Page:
Thursday, June 12, 2008

The Aporias of Killing Well: On Donna Haraway's When Species Meet (part one)

Avoiding God-Tricks

Killing well should be felt in a sort of tension, if not outright rejection, of the commandment: Thou Shalt Not Kill. We can never escape that to live is to kill, and that “eating also means killing” (p.296). Outside of the Christian beginning and end (the Garden of Eden and the Jeremiahian prophetic end time when the lion shall down with the lamb), there is no way to escape this brute fact. This is where Haraway wants us to begin ethically (if by that word we mean the way to navigate the knotted kinships that emerge when species meet), in the unavoidability to killing. In order for one to follow the imperative Thou Shalt Not Kill, one has to decide that some lives are no longer lives. These lives can be bacteria, plants, animals, other humans; regardless one has to perform a god-trick that turns life into not life. This is why she believes that “[p]erhaps the commandment should read, ‘Thou shalt not make killable’” (p. 80). In other words, we can only say, “I do not kill” if we have made certains lives killable, utterly discardable. Thou shalt not kill can never be a commandment of the cosmopolitical, but only of the biopolitical (and those that hear the resonances with Agamben’s own brand of biopolitics are not mistaken. Not only is The Open mentioned, but Homo Sacer finds itself appearing in a footnote on chickens). Killing well, as an ethical principle, seeks to avoid the naiveté, innocence, and purity of those that seek not to kill; and introduce instead the very real and messy situation that is life. One should expect to get one’s hand’s dirty when species meet. Perhaps, though, this leads us to the first aporia of killing well.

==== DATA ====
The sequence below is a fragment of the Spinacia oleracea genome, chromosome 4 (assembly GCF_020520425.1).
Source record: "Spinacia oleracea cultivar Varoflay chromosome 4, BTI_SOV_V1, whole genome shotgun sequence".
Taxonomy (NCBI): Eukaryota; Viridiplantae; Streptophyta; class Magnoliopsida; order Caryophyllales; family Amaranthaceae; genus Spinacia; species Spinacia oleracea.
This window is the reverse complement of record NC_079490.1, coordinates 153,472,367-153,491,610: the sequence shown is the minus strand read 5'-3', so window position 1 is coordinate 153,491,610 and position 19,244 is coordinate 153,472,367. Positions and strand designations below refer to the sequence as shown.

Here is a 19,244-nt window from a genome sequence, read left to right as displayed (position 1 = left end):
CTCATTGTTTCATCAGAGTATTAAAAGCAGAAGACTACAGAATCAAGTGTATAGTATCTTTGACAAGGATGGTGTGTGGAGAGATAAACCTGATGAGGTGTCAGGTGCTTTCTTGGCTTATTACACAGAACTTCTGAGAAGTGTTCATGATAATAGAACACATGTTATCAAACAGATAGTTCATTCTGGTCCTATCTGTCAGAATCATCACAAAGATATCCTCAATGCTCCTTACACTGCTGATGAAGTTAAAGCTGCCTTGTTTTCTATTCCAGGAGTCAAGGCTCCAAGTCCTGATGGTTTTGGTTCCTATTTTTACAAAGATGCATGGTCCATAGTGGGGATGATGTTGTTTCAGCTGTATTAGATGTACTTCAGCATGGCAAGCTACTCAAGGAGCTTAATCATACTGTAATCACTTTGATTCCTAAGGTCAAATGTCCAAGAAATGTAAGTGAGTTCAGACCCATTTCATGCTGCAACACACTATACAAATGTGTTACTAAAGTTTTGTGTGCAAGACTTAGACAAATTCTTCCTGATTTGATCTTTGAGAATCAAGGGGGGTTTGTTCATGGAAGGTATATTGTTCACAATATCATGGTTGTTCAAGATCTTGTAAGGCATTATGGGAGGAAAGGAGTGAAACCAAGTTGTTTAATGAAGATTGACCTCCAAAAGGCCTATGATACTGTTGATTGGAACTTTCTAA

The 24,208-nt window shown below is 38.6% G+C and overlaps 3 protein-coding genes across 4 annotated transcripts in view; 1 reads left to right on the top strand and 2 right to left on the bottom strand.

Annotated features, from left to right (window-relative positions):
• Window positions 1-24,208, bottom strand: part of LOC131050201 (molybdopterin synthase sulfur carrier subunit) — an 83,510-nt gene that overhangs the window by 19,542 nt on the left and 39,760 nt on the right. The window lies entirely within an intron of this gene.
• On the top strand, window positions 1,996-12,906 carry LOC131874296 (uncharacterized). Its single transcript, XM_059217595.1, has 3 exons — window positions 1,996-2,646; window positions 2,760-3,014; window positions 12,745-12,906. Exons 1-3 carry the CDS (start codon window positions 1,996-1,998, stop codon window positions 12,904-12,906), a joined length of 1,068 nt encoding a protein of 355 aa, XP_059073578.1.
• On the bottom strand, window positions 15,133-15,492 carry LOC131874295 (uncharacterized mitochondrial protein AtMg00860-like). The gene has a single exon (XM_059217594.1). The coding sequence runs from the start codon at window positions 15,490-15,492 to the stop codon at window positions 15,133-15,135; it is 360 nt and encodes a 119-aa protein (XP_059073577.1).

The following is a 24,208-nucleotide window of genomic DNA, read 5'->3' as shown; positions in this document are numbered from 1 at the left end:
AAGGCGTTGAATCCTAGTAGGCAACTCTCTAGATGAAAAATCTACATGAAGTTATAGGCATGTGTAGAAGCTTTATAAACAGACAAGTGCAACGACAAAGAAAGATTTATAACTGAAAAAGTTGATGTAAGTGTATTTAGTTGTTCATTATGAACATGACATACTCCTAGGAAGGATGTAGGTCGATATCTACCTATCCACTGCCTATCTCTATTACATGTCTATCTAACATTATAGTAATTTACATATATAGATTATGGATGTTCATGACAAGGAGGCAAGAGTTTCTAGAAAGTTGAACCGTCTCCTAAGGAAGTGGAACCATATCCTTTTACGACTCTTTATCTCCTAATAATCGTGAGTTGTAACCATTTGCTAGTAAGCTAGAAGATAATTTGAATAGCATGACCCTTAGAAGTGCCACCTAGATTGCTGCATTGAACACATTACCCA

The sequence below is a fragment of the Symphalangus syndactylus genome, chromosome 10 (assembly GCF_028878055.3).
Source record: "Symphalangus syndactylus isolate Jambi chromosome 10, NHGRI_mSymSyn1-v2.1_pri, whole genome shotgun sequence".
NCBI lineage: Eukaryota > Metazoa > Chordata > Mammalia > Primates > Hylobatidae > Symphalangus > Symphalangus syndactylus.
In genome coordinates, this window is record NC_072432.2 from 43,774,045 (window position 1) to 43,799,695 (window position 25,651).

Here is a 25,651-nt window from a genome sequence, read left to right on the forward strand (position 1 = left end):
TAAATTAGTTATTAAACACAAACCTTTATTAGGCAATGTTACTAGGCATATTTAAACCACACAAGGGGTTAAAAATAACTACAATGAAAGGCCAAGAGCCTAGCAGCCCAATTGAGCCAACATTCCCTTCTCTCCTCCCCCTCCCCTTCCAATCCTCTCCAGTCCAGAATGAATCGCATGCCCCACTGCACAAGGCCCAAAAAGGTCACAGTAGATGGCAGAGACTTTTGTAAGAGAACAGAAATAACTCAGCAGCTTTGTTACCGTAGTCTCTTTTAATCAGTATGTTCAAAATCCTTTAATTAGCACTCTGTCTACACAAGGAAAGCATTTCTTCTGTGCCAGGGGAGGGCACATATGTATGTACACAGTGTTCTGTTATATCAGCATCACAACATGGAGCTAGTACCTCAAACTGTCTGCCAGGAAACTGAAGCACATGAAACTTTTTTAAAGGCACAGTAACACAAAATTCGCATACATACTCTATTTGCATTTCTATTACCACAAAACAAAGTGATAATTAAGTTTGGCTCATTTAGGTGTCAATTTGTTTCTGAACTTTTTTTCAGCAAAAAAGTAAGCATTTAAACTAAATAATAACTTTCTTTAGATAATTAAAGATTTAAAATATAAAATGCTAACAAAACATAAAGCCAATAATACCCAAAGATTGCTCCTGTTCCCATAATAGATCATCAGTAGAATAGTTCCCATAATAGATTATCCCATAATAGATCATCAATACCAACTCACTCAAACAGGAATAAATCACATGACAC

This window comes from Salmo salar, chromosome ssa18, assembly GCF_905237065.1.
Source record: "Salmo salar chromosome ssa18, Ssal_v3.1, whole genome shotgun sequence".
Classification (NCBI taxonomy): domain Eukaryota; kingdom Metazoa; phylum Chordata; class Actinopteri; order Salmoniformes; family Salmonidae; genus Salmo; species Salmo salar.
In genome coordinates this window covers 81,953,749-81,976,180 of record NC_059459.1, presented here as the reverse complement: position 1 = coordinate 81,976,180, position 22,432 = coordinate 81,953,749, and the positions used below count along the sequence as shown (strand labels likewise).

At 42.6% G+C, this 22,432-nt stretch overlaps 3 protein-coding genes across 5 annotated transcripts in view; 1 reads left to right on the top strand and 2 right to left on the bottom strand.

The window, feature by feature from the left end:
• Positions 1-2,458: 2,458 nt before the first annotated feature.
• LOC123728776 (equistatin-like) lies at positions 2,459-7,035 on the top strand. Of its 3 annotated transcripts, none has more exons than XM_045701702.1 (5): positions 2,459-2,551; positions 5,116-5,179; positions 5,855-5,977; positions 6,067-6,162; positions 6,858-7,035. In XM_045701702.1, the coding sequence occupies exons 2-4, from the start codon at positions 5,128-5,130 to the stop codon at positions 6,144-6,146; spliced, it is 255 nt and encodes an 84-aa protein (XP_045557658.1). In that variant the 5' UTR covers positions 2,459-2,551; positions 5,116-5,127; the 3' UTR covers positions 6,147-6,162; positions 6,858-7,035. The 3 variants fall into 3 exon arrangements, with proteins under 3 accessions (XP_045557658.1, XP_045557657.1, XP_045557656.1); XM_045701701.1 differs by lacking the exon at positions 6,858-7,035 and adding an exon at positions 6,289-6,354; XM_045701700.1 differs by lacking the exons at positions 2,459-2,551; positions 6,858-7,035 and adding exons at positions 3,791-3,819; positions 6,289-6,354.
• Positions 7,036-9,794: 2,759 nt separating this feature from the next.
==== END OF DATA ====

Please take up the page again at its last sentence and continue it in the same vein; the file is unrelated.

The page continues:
The end of When Species Meet is taken up with trying to explore how to eat and kill well. In trying to explore this idea, Haraway relates the story of a departmental dinner. In this dinner, one member of the department who is hosting the dinner serves a feral pig that he hunted and killed and roasted in front of everyone. Haraway spends time to explain that the host is opposed to factory farming, and hunts only according to strickly conservationist principles. She also does her best to invite her own feelings of ambiguity to the dead pig roasting in front of her. The story continues, the guests become divided between those who feel there is nothing wrong with the pig being roasted, and those that feel the department should only offer vegan meals. She feels in what must be mutually exclusive discourses the possibility for cosmopolitics, for a real sharing and playful argument. Instead, the discussion is shut down for politeness sake, and rather than roasted pigs cold cut slices are served in the future. I share with her this sense of frustration, that a sort of liberal relativism came and shut down the possibility for politics. Indeed, can anyone truly argue that cold cuts are somehow a better option than roasted pig hunted by a conservationist? Here, though, something else is revealed. Among the story of this and another dinner, among the details of how careful the hunting is, among the possibility for possibilities, she slips this sentence in, “In the sense I have tried to develop in this book, I respect Lease’s hunting practices in my bones, and I eat his food with gratitude” (p. 299). And that’s that. No matter the “indigestion” she feels in the tug of war on her gut between vegans and the hunted meat, she made a choice. If to live is to kill, then that means we have to make choices. Who do we kill? How do we kill them? Even if we make no one killable, are some more killable than others? Would Haraway eat a feral dog if offered to her, or a feral human? I don’t mean these last questions facetiously, but to underscore the question: Are some lives more killable than others? And this last question seems to be dodged by the book (and by Haraway?) through her analysis of killing well. For her the political seems to reside in the back and forth of debate, in discussion, in playful and serious dialogue. The political is the space mediated, that she finds herself in, and where we are drawn in opposite directions. And I agree, the political can be found in disagreement. However, the political also has to be in the decision. One has to pick sides; that is also what it means to live in a world where living means killing. Her concept of killing well is clearly meant to be in the same pack as Derrida’s interview “Eating Well,” but perhaps it would have also been useful to look at his essay, “The Force of Law.” In that essay, Derrida traces out both the impossibility and inevitability of making a decision. Neutrality is the ultimate god-trick, and non-neutrality is both the mark and guarantor of immanence (for more on this last point see anything by William Haver. Particularly, “The Ontological Priority of Violence: On Several Really Smart Things About Violence in Jean Genet's Work” and “Queer Research; or, How to Practice Invention to the Brink of Intelligibility.”). To live is to kill, and discussions (no matter how cosmopolitical) does not escape that we must choose sides. This is the first aporia of killing well.